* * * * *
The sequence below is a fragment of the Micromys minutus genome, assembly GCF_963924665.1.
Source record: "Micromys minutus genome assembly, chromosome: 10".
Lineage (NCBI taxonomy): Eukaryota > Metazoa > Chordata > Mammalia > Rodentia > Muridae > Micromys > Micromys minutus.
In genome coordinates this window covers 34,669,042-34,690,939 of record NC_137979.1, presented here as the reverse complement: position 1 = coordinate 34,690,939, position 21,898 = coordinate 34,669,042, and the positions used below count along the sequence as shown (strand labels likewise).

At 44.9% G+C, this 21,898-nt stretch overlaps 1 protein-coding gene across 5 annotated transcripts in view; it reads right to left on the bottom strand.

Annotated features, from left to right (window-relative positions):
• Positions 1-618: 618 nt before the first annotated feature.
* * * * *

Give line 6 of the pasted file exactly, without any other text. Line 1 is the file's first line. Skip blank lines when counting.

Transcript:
Annotated features, from left to right (window-relative positions):